Methyl Salicylate is the flavor that we all know as wintergreen. It is an ester made up of salicylic acid and methanol. Methyl salicylate is found in nature in the form of wintergreen oil. Wintergreen oil is a substance found in the leaves of evergreen plants. The oil is produced by plants as a pheromone, meaning that plants use it to communicate with other plants. In plant language, the presence of wintergreen oil means that there are disease ridden plants close by. Using the oil as a pheromone, plants protect each other from poison. Wintergreen oil is also used in nature by plants to ward off predators. The strong scent of the oil scares away any potential predators for fear of eating something bitter and pungent. The substance we find in our foods, however, is not entirely the same as that found in plants. Evergreen plants contain wintergreen oil which is 98% methyl salicylate. Contrarily, our foods contain compounds of 100% methyl salicylate accompanied by other flavors to help tone down and specify the wintergreen-esque flavor. Flavor companies use methyl salicylate instead of wintergreen oil because it is much cheaper to synthesize methyl salicylate than it is to glean the wintergreen oil out of evergreen leaves. Methyl salicylate is found in gum, mouthwash, toothpaste, and dipping tobacco in concentrations as low as .001% and as high as .04% as regulated by the FDA. The scent and taste of the methyl salicylate is easily noticeable in these products, especially when it comes to dipping tobacco. It is no secret that straight dipping tobacco smells and tastes extremely unpleasant. However, when methyl salicylate is added to the dip, it becomes much more pleasant smelling, while staying about the same in taste. When the wintergreen dip is in your mouth, you are actually tasting straight tobacco flavor, but the scent of the methyl salicylate is enough to trick your brain into thinking that your dip is actually wintergreen flavor. Methyl salicylate is also used to help with muscle soreness, as it contains a salicylic acid, which is a main component of aspirin. Methyl salicylate can be found as a main active ingredient in Bengay. I would advise against using too much Bengay, because there have been reported deaths by those who overused it, as one teaspoon of methyl salicylate has the same amount of salicylic acid as thirty 300mg tablets of aspirin. As long as you do not overuse Bengay, methyl salicylate is harmless. In fact, it is better than harmless. It’s delicious!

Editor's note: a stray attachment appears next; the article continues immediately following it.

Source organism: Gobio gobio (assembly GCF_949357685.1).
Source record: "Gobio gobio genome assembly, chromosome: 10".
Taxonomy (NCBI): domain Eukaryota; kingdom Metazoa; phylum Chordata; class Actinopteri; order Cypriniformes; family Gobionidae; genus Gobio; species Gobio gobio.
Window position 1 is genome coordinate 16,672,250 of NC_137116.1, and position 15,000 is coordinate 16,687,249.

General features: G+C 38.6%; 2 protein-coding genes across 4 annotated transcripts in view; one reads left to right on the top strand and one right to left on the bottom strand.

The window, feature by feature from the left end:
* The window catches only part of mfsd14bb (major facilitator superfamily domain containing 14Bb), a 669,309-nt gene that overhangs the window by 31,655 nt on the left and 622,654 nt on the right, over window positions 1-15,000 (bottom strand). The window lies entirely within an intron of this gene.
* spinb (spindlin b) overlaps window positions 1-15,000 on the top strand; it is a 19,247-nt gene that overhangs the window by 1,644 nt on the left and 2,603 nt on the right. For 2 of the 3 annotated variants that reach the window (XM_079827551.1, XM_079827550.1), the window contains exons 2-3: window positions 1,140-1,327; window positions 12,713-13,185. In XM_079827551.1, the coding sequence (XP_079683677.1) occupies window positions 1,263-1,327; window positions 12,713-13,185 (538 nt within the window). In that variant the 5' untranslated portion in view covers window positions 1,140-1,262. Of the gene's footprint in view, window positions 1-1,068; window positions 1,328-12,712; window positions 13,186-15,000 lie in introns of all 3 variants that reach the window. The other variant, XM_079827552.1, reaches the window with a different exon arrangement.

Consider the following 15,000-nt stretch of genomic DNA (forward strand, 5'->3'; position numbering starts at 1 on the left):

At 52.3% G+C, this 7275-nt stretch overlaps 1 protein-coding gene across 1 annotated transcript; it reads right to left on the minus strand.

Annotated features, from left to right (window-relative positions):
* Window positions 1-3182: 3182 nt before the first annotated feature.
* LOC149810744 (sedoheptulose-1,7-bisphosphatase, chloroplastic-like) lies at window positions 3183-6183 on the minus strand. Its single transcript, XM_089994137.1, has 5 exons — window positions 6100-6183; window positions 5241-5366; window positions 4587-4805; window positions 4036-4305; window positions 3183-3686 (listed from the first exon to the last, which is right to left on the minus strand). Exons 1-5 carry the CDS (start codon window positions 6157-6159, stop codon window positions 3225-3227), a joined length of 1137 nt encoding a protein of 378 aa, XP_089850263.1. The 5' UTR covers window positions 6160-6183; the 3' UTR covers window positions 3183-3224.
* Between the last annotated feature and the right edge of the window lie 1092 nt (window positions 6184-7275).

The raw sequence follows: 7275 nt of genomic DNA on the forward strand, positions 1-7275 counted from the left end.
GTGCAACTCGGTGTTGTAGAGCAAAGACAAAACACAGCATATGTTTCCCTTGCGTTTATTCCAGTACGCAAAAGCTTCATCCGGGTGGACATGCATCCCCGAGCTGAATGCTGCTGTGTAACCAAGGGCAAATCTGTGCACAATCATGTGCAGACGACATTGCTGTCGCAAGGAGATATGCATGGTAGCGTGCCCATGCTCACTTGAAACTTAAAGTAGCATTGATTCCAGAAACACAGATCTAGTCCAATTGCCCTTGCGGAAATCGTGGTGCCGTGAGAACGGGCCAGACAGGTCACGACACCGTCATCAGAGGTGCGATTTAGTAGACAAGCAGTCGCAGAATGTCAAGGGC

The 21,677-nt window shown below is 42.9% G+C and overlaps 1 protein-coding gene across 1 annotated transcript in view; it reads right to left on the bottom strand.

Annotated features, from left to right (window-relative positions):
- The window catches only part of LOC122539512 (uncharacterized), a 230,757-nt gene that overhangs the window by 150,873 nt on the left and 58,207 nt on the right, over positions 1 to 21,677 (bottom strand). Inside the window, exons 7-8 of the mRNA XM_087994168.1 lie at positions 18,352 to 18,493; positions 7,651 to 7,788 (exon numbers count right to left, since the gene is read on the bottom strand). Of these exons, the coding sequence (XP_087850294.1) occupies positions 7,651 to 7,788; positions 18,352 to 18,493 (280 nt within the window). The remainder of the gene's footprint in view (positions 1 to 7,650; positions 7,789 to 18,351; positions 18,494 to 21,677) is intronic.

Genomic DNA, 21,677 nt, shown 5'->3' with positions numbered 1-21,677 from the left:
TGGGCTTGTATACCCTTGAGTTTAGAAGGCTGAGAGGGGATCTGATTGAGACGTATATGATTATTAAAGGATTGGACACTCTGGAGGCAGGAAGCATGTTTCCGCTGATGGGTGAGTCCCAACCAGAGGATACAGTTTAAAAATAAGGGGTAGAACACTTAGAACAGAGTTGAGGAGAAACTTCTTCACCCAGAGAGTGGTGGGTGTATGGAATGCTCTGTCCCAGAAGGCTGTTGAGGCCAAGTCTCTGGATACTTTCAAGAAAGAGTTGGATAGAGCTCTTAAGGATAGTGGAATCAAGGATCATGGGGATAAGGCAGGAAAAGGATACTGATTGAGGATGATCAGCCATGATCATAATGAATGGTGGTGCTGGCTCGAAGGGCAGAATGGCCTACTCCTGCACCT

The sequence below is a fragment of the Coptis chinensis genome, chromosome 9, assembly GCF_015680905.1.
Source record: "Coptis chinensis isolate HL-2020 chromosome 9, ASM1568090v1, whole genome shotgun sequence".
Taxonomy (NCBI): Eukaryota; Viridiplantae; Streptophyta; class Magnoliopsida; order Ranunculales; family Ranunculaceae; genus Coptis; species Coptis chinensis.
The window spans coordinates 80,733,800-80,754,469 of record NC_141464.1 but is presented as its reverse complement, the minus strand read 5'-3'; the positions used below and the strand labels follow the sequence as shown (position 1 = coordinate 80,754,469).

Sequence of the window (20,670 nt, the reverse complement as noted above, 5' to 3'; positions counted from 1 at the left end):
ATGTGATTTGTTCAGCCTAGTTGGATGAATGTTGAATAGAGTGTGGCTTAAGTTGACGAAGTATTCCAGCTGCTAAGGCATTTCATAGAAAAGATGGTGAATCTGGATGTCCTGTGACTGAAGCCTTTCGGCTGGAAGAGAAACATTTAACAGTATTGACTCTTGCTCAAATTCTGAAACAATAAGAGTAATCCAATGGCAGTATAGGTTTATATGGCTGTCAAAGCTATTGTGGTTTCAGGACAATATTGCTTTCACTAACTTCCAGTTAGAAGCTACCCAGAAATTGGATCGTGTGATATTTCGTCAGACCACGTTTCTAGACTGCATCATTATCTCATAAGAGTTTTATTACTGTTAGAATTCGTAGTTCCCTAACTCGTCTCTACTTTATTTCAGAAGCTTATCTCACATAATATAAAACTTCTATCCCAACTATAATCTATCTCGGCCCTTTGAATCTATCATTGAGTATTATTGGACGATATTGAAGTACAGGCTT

I have learned many things so far this Centre Term. I have learned about macromolecules such as lipids, carbohydrates, and proteins with respect to their function in cooking as well as their interactions between one another. Really, I have learned so much this Centre Term, that I am bound to forget some of it. One thing, I will never forget. I will never forget how much we depend on corn farmers in our food industry.
Corn is in EVERYTHING. It is in the animal meat you are eating. Odds are, the meat you are eating was raised on an all corn diet. Similarly, that soft drink you are drinking undoubtedly contains compounds gleaned from the starch in corn. High fructose corn syrup can be found on nutrition labels in any isle of the grocery store. Test it out sometime, and you will be surprised how many foods contain high-fructose corn syrup. With everything we eat being related to corn, the people who grow this omnipotent crop must be rich, right? False! Corn farmers are forced to overproduce so that prices are lower for consumers. Based on how much they produce, the government gives them a subsidy to cover the loss of overproducing. Sadly, the subsidy that corn farmers receive barely covers, if it does at all, the costs of overproducing. Because of the great economic losses faced by corn farmers, fewer and fewer farmers are choosing corn as their crop of choice. Subsidies should produce a positive economic incentive. The current subsidies provided by the government for corn farmers are not effectively encouraging more people to join the corn farming industry. I am not saying the subsidy amounts should improve (the government spends enough already), but something should be done to encourage these corn farmers to keep producing our most important crop. Let’s remind our corn farmers how important they are to us by paying them more. It is the least we can do.